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Winterizing questions

Posted by Memama_Gayle z8 NC (My Page) on
Wed, Nov 2, 05 at 16:41

Do you winterize clematis? I have been putting pinestraw on/around them for the winter. My clematis live but certainly are not as pretty/healthy looking as the ones I see on this forum!! So thought I would ask what the experts do so maybe just maybe my clems will do better next year.. How do you winterize? When do you winterize? I also have read that mulch shouldn't be put against the stems, so have I been doing wrong by putting the pinestraw over the clematis? self-confidence has vanished as I prep my roses, clematis and Gerbera daisies for winter. Trying to guess the weather trend I think hurt me last year. I think I mulched my roses to early. Our weather will be cool/cold at night and then rather high in the daytime. So how do you decide which is worse for your plants to be ...too cold or too hot for the season! How do I know when the right time to mulch is?
Thanks for any guidance!!

Follow-Up Postings:

RE: Winterizing questions

Hi Gayle. I use only bark mulch up here in Massachusetts at about 3-4 inches depth year-round. You shouldn't need too much winter protection there, other than some bark mulch which insulates and helps to keep the moisture level constant in summer. Clematis love bark mulch ! Clematis are very hearty during most winters up here so you needn't worry much down in zone 8. The best advice I can give to you is to water, water and water again during your hot summers.
Fertilizing is important, too. I use Espoma 'Rose Tone' organic granular fertilizer in early spring, before new growth begins, then again after the bloom. Any good granular rose food should do well for you, since clematis and roses are similar in all their needs. A shovelful of manure or two on occasion is also a nice boost to the soil, but I don't like to touch the vines , so I spread it around the root base.
Prune your clematis in late winter before new growth actively begins according to each pruning group. If you do these things and water well in your hot, dry summer you should have gorgeous clematis. I'm sure others will give their own good advice as well, but the above is just what I personally do and it has been the best method I've found yet for a strong, lush clematis bloom year after year.
Good luck.

RE: Winterizing questions

Gayle, I do nothing as far as winterizing my clematis in my NC garden. I do use a wide variety of mulches year round including grass clippings, hardwood mulch, and pine straw. I have always mulched right up to the stems with the mulches I use and never had any problems with rot or anything similar. Mulch is mulch to clematis and in our hot summer weather, any is welcomed by the clematis. As Suzy said, water is critical during our hot summer months. I can't tell you how many times I dragged the hose around the yard this summer. As for fertilizer, I use whatever is convenient be it granular time released synthetic fertilizer, compost, compost tea, alfalfa pellets, grass clippings, etc. Consistent moisture, mulch, and fertilizer of any sort as long as it is not a direct release type and as long as it doesn't contain a high percentage of nitrogen is what is key to getting your clematis to grow strong and produce blooms. Good luck!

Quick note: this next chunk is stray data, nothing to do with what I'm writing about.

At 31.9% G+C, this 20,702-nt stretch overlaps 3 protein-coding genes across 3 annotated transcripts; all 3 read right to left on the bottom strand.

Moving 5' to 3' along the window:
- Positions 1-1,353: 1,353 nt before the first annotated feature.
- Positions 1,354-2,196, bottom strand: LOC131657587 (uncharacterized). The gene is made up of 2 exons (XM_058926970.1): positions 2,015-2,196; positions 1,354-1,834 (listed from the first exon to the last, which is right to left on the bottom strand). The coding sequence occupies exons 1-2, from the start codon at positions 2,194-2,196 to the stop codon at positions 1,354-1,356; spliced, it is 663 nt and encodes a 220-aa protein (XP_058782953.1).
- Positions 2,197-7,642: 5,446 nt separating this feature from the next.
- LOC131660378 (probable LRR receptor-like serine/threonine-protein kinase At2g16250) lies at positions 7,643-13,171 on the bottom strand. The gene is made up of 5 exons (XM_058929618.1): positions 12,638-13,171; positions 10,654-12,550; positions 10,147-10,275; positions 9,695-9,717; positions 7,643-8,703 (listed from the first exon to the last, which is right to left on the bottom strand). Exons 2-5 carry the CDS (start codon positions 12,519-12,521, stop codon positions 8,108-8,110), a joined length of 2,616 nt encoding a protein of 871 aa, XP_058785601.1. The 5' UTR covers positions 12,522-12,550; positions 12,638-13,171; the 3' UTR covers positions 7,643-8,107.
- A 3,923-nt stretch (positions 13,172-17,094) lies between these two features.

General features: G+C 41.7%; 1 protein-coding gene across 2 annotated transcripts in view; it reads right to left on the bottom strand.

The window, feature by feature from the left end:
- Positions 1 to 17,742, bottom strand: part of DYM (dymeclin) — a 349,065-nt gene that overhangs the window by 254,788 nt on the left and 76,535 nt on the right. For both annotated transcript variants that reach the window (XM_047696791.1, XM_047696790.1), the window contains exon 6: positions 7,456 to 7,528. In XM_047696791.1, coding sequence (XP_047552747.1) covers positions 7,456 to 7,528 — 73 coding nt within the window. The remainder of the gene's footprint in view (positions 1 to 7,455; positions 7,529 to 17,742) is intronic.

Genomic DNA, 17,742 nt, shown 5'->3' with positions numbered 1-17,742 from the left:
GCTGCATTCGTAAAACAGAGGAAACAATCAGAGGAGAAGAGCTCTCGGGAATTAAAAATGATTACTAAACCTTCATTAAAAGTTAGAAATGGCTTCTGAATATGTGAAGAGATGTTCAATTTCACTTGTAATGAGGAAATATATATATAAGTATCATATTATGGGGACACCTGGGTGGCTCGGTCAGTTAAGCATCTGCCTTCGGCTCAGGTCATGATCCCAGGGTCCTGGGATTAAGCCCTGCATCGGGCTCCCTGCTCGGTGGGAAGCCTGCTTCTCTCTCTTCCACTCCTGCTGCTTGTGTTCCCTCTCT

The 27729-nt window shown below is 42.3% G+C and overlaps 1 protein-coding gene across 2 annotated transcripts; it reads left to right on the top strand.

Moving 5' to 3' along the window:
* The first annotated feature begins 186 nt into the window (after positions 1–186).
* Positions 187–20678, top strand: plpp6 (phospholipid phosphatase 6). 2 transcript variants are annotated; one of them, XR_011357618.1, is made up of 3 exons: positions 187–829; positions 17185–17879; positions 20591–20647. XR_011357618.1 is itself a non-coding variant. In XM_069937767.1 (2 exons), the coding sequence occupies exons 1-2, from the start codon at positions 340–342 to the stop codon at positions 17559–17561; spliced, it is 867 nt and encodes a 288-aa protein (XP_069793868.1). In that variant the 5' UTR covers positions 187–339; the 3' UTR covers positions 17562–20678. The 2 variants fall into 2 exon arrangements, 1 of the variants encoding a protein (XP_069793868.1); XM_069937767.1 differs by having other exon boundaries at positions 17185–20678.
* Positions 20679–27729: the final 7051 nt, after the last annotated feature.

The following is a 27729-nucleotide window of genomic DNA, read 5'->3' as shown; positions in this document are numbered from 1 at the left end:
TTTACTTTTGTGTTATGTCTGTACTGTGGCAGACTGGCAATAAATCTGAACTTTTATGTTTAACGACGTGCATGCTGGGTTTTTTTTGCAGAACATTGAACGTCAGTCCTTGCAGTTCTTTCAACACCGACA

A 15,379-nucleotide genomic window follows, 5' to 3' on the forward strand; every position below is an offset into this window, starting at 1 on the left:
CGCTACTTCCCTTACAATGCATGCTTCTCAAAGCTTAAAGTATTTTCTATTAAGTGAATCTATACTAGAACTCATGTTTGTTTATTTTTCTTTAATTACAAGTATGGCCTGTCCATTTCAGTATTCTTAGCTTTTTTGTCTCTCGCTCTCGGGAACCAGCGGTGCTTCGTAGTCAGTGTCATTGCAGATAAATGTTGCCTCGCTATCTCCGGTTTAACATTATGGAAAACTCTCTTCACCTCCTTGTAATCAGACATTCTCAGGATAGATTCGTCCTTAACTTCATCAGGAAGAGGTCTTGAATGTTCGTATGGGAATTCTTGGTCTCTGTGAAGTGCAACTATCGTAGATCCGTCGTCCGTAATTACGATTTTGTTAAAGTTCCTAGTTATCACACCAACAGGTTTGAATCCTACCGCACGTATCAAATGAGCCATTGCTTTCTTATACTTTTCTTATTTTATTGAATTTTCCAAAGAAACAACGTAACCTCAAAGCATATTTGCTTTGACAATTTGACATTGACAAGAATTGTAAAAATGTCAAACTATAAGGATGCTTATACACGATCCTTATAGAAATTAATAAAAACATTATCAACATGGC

RE: More Winterizing questions

Gayle, one other thing I forgot to mention earlier. I see from your zone 8 information that you are most probably located in the eastern part of the state and most likely have a much sandier soil than I do. If your soil is sandy and drains well, you need to make sure you incorporate a lot of organic material in your soil when you plant your clematis and continue to add it to the top of the planting area on at least a yearly if not biyearly basis. Sandy soils in the eastern part of the state drain rather quickly and don't hold water. The result is that you have to water much more frequently and your clematis will resent the soil drying out. With the added heat in your part of the state, this will only exacerbate your sandy soil situation.
There are also things you can do to make your clematis bloom better and hold up longer in your area. Plant clematis on the eastern and northern side of your home to give them relief from the hot afternoon sun. Those clematis you do plant in full sun should be in the group III category and the viticellas are ones that would do best in that westerly situation. Once again, good luck!

RE: Winterizing questions

Thank you for your info! I do add lots of compost, manure etc to build up our soil. We are approx 60 miles from the coast but still have clay and sand! I remove the soil in most new beds and use a portion to mix with the compost, new topsoil, manure etc to refill! I definitely need to add more Group III! Probably the thing that I need to do a better job of is consistent watering! I do feed but need to water more frequently! Thanks again!

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